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APPENDIX D INVITED SPEAKERS Natalia Andronova is a research scientist with the Department of Atmospheric Sciences, University of Illinois. Her research interests center around the fields of global and regional climate change, interactions between climate and the chemical composition of atmosphere, feedbacks in the climate-chemistry system, and the response of the climate-chemistry system to different radiative forcings, of both natural and anthropogenic origin. Her current research interest is in using simple climate models and a complicated climate-chemistry model to detect and attribute climate change. Her recent work has included use of a simple climate model to perform a statistical estimation of the uncertainties of the climate sensitivity, in which it was found that the 90 percent confidence interval for climate sensitivity is 1.0- 9.3°C, and that the magnitude of the climate sensitivity critically depended on historical changes in solar irradiance. Rosina M. Bierbaum is the dean of the University of Michigan School of Natural Resources and Environment and professor of natural resources and environmental policy. Previously, she served as acting director of the Office of Science and Technology Policy (OSTP) in the Executive Office of the President. Before her appointment as acting director, she was the OSTP associate director for environment, serving as the administration’s senior scientific adviser on environmental research and development on a wide range of issues, including global change, air and water quality, ecosystem management, and energy research and development. Dr. Bierbaum worked closely with the President’s National Science and Technology Council and co-chaired its Committee on Environmental and Natural Resources. She is a fellow of the American Association for the Advancement of Science and served on the Government-University-Industry Research Roundtable of the National Academy of Sciences. Anthony J. Broccoli is a research meteorologist in the Climate Dynamics Group of the NOAA Geophysical Fluid Dynamics Laboratory. His research interests focus on climate modeling, with particular emphasis on the simulation of past climates and climate change, and the use of such simulations to evaluate climate model performance. His current research projects include simulation of the climate of the last glacial maximum; orbital forcing of climate variations during the last glacial cycle; extratropical forcing of tropical interhemispheric asymmetry; and diagnosis of climate model feedbacks and sensitivity. He recently began a new position on the faculty of Rutgers University in the Department of Environmental Sciences. William D. Collins is an atmospheric scientist in the Climate and Global Dynamics Division of the National Center for Atmospheric Research in Boulder, Colorado. His doctoral dissertation in astrophysics was granted by the University of Chicago in 1989. He serves as the chair of the Atmospheric Radiation Committee for the American Meteorological Society and as co-chair of the Atmospheric Model Working Group at NCAR. Dr. Collins also teaches as an adjunct professor in the Program of Atmospheric and Oceanic Sciences at the University of Colorado. His research interests are the role of clouds and aerosols in climate change; the development of new methods for modeling clouds and aerosols in GCMs; and fundamental aspects of radiative transfer in the terrestrial atmosphere. Jonathan Gregory earned his Ph.D. in experimental particle physics at the University of Birmingham and joined the climate change group at the Hadley Centre for Climate Prediction and Research in 1990. In autumn 2001 he was a visiting scientist in the climate modeling group at the University of Victoria. Dr. Gregory currently manages the Hadley Centre research theme on predictions and understanding of climate change. He has worked on analyses of many aspects of climate change, in particular sea-level rise; ocean heat uptake, climate sensitivity; and changes in the thermohaline circulation, sea ice, and extremes of daily precipitation. He was joint coordinating lead author of the sea-level chapter of the IPCC Third Assessment Report. He has also been involved in the development of the Hadley Centre AOGCMs, especially the sea ice and coupling components, of the data analysis and database software used at the Hadley Centre, and of a common metadata standard for data exchange among climate centers.
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Jerry D. Mahlman is a senior research fellow at the National Center for Atmospheric Research (NCAR) in Boulder, Colorado. He was director of the Geophysical Fluid Dynamics Laboratory at the National Oceanic and Atmospheric Administration in Princeton, New Jersey, for 16 years before his retirement in 2000. He was also a professor in atmospheric and oceanic sciences at Princeton University for 28 years. Much of Dr. Mahlman’s research career has been directed toward understanding the behavior of the stratosphere and troposphere. This has involved extensive mathematical modeling and diagnosis of the interactive chemical, radiative, dynamical, and transport aspects of the atmosphere, as well as their implications for climate and chemical change. Over the past decade, he has occupied a central role in the interpretation of climate change to policy makers and affected communities. Dr. Mahlman has served on numerous committees and boards including the NASA Advisory Council and the Board on Sustainable Development of the National Research Council. In 1994 he received the prestigious Carl-Gustaf Rossby Research Medal from the American Meteorological Society and the Presidential Distinguished Rank Award—the highest honor awarded to a federal employee. He received his Ph.D. from Colorado State University. Michael E. Mann is assistant professor in the Department of Environmental Sciences at the University of Virginia. Dr. Mann was a lead author on the “Observed Climate Variability and Change” chapter of the IPCC Third Assessment Report (and a contributor to several other chapters). He is a member of numerous international and U.S. scientific advisory panels and steering groups. He currently serves as an editor of the Journal of Climate. Dr. Mann’s research focuses on the application of statistical techniques to understanding climate variability and climate change from both empirical and climate model-based perspectives. A specific area of current research is paleoclimate data synthesis and statistically based climate pattern reconstruction during past centuries using climate proxy data networks. A primary focus of this research is deducing empirically the long-term behavior of the climate system and its relationship to possible external (including anthropogenic) forcings of climate. His other areas of active research include model-based simulation of natural climate variability, climate model-data intercomparison, and long-range climate forecasting. Michael J. Prather is a professor in the Earth System Science Department at the University of California, Irvine. He received his Ph.D. in astronomy from Yale University. His research interests include simulation of the physical, chemical, and biological processes that determine atmospheric composition, and the development of detailed numerical models of photochemistry and atmospheric radiation and global chemical transport models that describe ozone and other trace gases. Dr. Prather has played a significant role in the IPCC’s second and third assessments and its special report on aviation and in the World Meteorological Organization’s (WMO) Ozone Assessments (1985-1994). He is a fellow of the American Geophysical Union and a foreign member of the Norwegian Academy of Science and Letters; he has served on several NRC committees, including BASC’s Panel on Climate Variability on Decade-to-Century Time Scales. Joyce Penner is a professor of atmospheric, oceanic, and space sciences at the University of Michigan-Ann Arbor. She is a former leader of the Global Climate Research Division at the Lawrence Livermore National Laboratory. She is an associate editor for the Journal of Geophysical Research and the Journal of Climate. She was recently elected to the International Commission on Atmospheric Chemistry and Global Pollution and has served on numerous committees of the National Academies. Professor Penner has ongoing research relating to improving climate models through the addition of interactive chemistry and the description of aerosols and their direct and indirect effects on the radiation balance in climate models. These models run in both a parallel computing environment and vector supercomputers. She has an ongoing interest in urban, regional, and global tropospheric chemistry and budgets, cloud and aerosol interactions and cloud microphysics; climate and climate change, and model development and interpretation. Venkatchalam Ramaswamy is a senior scientist and leader of the Atmospheric Processes Group at the NOAA Geophysical Fluid Dynamics Laboratory. He is also a professor in the Atmospheric and Oceanic Sciences Program at Princeton University. His principal research interests are modeling of climate, its variations, and change; diagnostic analyses of models and observations to understand climate processes; radiative and climatic effects due to greenhouse gases and aerosols; chemistry-climate interactions; natural and anthropogenic perturbations of climate; and understanding the interactions linking water vapor, clouds, and climate. He has served as lead author for numerous reports of the IPCC (1992, 1995, 1996, and 2001) and the WMO Scientific Assessment of Ozone Depletion (1992, 1994, 1999, and 2002). He is also project leader for the World Climate Research Program—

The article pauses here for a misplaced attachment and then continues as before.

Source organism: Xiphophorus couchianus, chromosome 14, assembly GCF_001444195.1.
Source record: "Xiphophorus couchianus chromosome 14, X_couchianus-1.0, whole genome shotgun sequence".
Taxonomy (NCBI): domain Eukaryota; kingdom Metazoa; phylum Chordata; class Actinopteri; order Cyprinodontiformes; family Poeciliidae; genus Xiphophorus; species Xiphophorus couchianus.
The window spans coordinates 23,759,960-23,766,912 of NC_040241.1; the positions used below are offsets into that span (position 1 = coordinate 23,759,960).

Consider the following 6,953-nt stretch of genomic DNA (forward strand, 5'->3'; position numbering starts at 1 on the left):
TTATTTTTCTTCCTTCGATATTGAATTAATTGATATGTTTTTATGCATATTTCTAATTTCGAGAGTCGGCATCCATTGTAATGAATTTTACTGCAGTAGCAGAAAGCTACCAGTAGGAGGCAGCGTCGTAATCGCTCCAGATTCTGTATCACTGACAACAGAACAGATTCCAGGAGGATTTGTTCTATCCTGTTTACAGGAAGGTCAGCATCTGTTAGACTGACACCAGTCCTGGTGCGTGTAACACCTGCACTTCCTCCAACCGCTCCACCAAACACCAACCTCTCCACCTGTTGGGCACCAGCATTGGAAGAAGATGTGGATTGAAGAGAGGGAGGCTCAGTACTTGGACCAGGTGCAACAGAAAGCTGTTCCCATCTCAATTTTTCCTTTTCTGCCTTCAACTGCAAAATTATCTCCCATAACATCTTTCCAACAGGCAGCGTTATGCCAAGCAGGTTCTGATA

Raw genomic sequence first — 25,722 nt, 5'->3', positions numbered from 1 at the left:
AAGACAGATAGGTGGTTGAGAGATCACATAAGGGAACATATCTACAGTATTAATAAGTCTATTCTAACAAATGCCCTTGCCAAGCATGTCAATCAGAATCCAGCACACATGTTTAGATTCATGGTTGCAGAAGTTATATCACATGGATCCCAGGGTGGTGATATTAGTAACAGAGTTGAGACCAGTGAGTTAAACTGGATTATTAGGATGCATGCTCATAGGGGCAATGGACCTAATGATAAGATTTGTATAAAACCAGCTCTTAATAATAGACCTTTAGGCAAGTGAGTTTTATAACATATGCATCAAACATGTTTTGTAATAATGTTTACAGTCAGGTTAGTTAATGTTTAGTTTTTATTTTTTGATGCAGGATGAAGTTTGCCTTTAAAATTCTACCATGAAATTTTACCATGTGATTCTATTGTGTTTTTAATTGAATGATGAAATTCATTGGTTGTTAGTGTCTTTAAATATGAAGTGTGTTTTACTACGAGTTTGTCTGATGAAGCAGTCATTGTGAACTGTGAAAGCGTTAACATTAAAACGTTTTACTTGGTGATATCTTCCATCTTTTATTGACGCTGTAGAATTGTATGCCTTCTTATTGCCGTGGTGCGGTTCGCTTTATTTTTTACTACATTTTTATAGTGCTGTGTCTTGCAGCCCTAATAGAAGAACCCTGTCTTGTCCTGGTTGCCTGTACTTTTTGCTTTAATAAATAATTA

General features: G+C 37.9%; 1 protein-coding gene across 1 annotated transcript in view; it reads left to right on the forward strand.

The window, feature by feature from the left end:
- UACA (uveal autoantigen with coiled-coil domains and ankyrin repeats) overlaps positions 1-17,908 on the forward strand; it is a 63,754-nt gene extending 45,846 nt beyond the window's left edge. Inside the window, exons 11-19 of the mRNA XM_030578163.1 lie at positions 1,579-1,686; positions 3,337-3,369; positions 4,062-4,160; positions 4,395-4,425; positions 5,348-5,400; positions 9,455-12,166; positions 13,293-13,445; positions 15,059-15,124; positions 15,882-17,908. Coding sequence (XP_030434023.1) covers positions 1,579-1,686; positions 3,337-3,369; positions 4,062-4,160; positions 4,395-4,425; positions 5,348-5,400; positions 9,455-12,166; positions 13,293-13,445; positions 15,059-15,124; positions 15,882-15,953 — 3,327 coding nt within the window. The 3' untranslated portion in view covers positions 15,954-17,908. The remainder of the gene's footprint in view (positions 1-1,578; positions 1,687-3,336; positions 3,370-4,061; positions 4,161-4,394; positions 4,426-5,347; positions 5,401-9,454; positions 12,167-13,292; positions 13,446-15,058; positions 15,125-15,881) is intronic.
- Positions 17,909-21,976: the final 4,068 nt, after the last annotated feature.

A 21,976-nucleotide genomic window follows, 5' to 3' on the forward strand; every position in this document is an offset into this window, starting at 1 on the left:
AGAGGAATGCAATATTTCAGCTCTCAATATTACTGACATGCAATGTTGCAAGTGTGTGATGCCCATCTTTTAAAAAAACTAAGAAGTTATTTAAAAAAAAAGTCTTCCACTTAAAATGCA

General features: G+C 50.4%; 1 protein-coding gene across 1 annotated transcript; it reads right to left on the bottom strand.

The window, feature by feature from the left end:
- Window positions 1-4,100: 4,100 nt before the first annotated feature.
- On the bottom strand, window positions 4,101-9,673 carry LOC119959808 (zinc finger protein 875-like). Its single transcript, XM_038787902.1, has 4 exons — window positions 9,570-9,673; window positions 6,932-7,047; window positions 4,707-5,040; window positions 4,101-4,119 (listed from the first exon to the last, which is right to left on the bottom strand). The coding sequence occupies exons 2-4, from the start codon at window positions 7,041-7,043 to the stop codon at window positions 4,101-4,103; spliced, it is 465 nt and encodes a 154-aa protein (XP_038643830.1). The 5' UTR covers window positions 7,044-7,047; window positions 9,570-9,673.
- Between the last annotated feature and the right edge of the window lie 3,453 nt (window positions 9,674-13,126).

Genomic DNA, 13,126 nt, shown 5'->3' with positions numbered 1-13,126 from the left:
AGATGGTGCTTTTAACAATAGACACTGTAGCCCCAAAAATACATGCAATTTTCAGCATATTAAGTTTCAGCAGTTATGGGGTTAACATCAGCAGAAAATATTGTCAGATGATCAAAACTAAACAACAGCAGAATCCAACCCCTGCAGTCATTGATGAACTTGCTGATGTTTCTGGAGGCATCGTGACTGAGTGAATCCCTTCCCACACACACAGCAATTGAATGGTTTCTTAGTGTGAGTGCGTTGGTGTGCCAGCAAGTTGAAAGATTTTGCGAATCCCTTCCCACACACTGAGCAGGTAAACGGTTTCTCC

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Stratospheric Processes and their Role in Climate (SPARC) project on Stratospheric Temperature Trends and had served on several panels of the National Academies. Eugene M. Rasmusson is a research professor emeritus at the University of Maryland. In 1999, Dr. Rasmusson was awarded membership in the National Academy of Engineering. His research expertise lies broadly in general climatology with an emphasis on seasonal-to-interannual climate variability. Dr. Rasmusson’s NRC experience includes chairing the Climate Research Committee and membership on the Board on Atmospheric Sciences and Climate, the Global Ocean-Atmosphere-Land System Panel, the Panel on Model-Assimilated Data Sets for Atmospheric and Oceanic Research, the Committee on USGS Water Resources Research, and the Advisory Panel for the Tropical Oceans and Global Atmosphere (TOGA) Program. Michael Schlesinger is professor of atmospheric sciences at the University of Illinois at Urbana-Champaign. Professor Schlesinger directs the Climate Research Group within the Department of Atmospheric Sciences. He is an expert in the modeling simulation and analysis of climate and climate change, with interests in simulating and understanding past, present, and possible future climates, climate impacts, and climate policy. He carried out the first detailed comparison of climate and climate changes simulated by different atmospheric general circulation models and has led the development of tropospheric GCMs, stratospheric-tropospheric GCMs, oceanic GCMs, and a variety of simpler climate models, including the energy balance climate/upwelling-diffusion ocean model with which he made projections of global temperature change for the 1990 IPCC report. His research currently focuses on estimating the temperature sensitivity of the earth’s climate system; determining the effects on past and future climate of the sun, sulfate aerosols, and natural variability; simulating and understanding the onset of the last ice age; performing integrative assessment of climate change; and understanding the roles of clouds in climate and climate change. Peter Stone is a professor of climate dynamics in the Massachusetts Institute of Technology Department of Earth, Atmospheric, and Planetary Sciences. He is an expert in atmospheric dynamics who has made important contributions to the development of climate models of all kinds, ranging from the simplest one-dimensional process models to full-scale three-dimensional general circulation models. He is a member of the team that developed the NASA/Goddard Institute for Space Studies general circulation climate model and has been applying it to climate change problems. He is the director of MIT’s Climate Modeling Initiative, which is engaged in developing a new state-of-the-art three-dimensional climate model, with a focus on studies of the predictability of climate. He is involved in many studies aimed at understanding dynamical transports of heat and moisture in the atmosphere and oceans and how they affect climate sensitivity. These studies include the development and analysis of simple climate models and coupled atmosphere-ocean models, diagnostic studies of the general circulation of the atmosphere, and numerical studies of the interaction of baroclinic eddies with mean flows. Tom M. L. Wigley formerly director of the Climatic Research Unit, University of East Anglia, Norwich, U.K., currently holds a senior scientist position with the National Center for Atmospheric Research, Boulder, Colorado. His research interests span diverse aspects of the broad field of climatology, including carbon cycle modeling; projections of future climate and sea-level change; and interpretation of past climate change, particularly with a view to separating anthropogenic influences from natural (including solar-induced) variability. Recently, he has concentrated on facets of the global warming problem and has contributed on many occasions to IPCC reports and assessments. He is a member of Academia Europaea, recipient of the Sixth Annual Climate Institute Award, and a fellow of the American Meteorological Society.